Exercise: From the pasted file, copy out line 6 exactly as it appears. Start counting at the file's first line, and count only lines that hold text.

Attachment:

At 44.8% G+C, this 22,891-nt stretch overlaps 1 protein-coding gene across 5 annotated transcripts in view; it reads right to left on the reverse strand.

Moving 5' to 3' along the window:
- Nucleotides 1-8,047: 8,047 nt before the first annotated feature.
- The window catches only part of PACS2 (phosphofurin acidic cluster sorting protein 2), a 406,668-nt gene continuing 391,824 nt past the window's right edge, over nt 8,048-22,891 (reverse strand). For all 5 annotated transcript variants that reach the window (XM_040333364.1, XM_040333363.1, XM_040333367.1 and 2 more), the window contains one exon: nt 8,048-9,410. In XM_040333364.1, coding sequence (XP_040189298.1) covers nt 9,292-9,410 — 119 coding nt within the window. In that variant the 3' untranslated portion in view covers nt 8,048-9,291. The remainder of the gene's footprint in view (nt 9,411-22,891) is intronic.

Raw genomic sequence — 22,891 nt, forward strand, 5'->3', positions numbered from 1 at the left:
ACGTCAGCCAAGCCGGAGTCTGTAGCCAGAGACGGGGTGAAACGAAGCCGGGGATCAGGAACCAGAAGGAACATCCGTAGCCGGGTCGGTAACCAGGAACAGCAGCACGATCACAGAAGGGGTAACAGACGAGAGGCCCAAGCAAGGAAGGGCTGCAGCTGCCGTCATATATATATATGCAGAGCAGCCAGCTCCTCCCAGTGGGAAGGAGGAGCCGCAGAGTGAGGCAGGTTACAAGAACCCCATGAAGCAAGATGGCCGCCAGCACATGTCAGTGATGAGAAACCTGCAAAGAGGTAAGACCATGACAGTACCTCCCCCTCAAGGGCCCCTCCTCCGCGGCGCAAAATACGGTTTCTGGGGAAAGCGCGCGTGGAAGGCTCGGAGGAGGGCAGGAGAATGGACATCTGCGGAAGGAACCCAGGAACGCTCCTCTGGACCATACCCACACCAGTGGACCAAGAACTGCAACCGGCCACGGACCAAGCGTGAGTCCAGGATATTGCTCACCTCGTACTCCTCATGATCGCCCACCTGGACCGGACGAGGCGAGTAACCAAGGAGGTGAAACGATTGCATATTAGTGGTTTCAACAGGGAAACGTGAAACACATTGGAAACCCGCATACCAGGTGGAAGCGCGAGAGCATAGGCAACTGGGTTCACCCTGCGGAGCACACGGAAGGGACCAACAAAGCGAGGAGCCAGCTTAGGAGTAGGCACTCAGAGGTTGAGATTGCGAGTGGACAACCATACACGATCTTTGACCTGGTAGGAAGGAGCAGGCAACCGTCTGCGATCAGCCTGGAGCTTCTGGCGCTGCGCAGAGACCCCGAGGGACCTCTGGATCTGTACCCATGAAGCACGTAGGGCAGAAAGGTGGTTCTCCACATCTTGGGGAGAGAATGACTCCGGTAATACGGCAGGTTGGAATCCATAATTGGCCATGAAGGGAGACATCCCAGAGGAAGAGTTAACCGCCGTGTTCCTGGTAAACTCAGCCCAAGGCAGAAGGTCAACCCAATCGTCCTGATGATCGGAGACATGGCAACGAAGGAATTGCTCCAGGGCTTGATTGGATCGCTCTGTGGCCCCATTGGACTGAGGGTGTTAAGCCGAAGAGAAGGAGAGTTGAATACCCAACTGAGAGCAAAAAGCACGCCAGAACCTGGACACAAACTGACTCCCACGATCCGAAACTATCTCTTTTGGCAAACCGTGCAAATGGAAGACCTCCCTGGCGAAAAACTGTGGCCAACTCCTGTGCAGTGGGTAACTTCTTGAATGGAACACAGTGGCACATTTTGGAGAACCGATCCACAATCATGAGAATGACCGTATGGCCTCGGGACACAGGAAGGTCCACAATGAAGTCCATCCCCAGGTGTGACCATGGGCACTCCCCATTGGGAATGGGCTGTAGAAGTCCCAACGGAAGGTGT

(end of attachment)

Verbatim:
ACGTCAGCCAAGCCGGAGTCTGTAGCCAGAGACGGGGTGAAACGAAGCCGGGGATCAGGAACCAGAAGGAACATCCGTAGCCGGGTCGGTAACCAGGAACAGCAGCACGATCACAGAAGGGGTAACAGACGAGAGGCCCAAGCAAGGAAGGGCTGCAGCTGCCGTCATATATATATATGCAGAGCAGCCAGCTCCTCCCAGTGGGAAGGAGGAGCCGCAGAGTGAGGCAGGTTACAAGAACCCCATGAAGCAAGATGGCCGCCAGCACATGTCAGTGATGAGAAACCTGCAAAGAGGTAAGACCATGACAGTACCTCCCCCTCAAGGGCCCCTCCTCCGCGGCGCAAAATACGGTTTCTGGGGAAAGCGCGCGTGGAAGGCTCGGAGGAGGGCAGGAGAATGGACATCTGCGGAAGGAACCCAGGAACGCTCCTCTGGACCATACCCACACCAGTGGACCAAGAACTGCAACCGGCCACGGACCAAGCGTGAGTCCAGGATATTGCTCACCTCGTACTCCTCATGATCGCCCACCTGGACCGGACGAGGCGAGTAACCAAGGAGGTGAAACGATTGCATATTAGTGGTTTCAACAGGGAAACGTGAAACACATTGGAAACCCGCATACCAGGTGGAAGCGCGAGAGCATAGGCAACTGGGTTCACCCTGCGGAGCACACGGAAGGGACCAACAAAGCGAGGAGCCAGCTTAGGAGTAGGCACTCAGAGGTTGAGATTGCGAGTGGACAACCATACACGATCTTTGACCTGGTAGGAAGGAGCAGGCAACCGTCTGCGATCAGCCTGGAGCTTCTGGCGCTGCGCAGAGACCCCGAGGGACCTCTGGATCTGTACCCATGAAGCACGTAGGGCAGAAAGGTGGTTCTCCACATCTTGGGGAGAGAATGACTCCGGTAATACGGCAGGTTGGAATCCATAATTGGCCATGAAGGGAGACATCCCAGAGGAAGAGTTAACCGCCGTGTTCCTGGTAAACTCAGCCCAAGGCAGAAGGTCAACCCAATCGTCCTGATGATCGGAGACATGGCAACGAAGGAATTGCTCCAGGGCTTGATTGGATCGCTCTGTGGCCCCATTGGACTGAGGGTGTTAAGCCGAAGAGAAGGAGAGTTGAATACCCAACTGAGAGCAAAAAGCACGCCAGAACCTGGACACAAACTGACTCCCACGATCCGAAACTATCTCTTTTGGCAAACCGTGCAAATGGAAGACCTCCCTGGCGAAAAACTGTGGCCAACTCCTGTGCAGTGGGTAACTTCTTGAATGGAACACAGTGGCACATTTTGGAGAACCGATCCACAATCATGAGAATGACCGTATGGCCTCGGGACACAGGAAGGTCCACAATGAAGTCCATCCCCAGGTGTGACCATGGGCACTCCCCATTGGGAATGGGCTGTAGAAGTCCCAACGGAAGGTGT